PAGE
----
Send to

Choose Destination
Child Abuse Negl. 1996 Aug;20(8):767-82.

A process model for understanding adaptation to sexual abuse: the role of shame in defining stigmatization.

Author information

Institute for the Study of Child Development, UMDNJ-Robert Wood Johnson Medical School, New Brunswick 08903, USA.


While sexual abuse in childhood places the individual at-risk for a variety of problems, research indicates wide variation in victims' adjustment. Limited work is available that attempts to systematically explain processes by which children adjust to the trauma. Few studies have been undertaken to examine any theory about what causes children to be symptomatic. This article presents a theoretical and testable model that specifies psychological processes related to the traumagenic dynamics of stigmatization in child and adolescent victims of sexual abuse. The model proposes that sexual abuse leads to shame through the mediation of cognitive attributions about the abuse and shame, in turn, leads to poor adjustment. Three factors, social support, gender, and developmental period are hypothesized to moderate the proposed stigmatization process. Developmental and clinical research supporting the model is reviewed, specific hypotheses are made, and the relevance of developmental psychopathology for future theory and research is discussed. Unless future research elucidates the process and circumstances whereby the experience of sexual abuse leads to poor adjustment, little progress will be made toward developing more effective treatments.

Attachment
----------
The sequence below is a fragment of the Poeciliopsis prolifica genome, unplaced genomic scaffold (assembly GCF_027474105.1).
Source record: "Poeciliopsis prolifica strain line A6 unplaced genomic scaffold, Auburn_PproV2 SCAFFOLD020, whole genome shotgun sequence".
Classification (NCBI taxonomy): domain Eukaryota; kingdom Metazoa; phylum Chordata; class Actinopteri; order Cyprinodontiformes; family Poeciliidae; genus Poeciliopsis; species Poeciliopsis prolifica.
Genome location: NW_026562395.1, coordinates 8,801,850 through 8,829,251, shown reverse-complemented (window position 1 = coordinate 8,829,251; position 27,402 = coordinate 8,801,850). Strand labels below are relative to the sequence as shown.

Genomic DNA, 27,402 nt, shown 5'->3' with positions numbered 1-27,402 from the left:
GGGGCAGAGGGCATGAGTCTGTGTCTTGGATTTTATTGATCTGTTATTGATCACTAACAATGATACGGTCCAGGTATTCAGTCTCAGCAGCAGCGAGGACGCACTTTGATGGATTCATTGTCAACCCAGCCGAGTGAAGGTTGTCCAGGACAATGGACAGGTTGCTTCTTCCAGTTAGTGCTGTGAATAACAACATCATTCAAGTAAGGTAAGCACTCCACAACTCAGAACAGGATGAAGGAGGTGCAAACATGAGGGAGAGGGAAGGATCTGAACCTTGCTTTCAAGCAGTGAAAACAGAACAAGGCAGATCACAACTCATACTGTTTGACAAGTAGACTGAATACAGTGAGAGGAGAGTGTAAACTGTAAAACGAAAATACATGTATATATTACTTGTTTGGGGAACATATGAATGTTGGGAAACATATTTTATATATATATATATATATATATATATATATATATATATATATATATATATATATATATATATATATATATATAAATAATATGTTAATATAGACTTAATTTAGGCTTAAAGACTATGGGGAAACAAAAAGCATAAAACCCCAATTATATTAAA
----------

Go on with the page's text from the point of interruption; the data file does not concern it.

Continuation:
[Indexed for MEDLINE]

Supplemental Content

Full text links

Icon for Elsevier Science
Loading ...
Support Center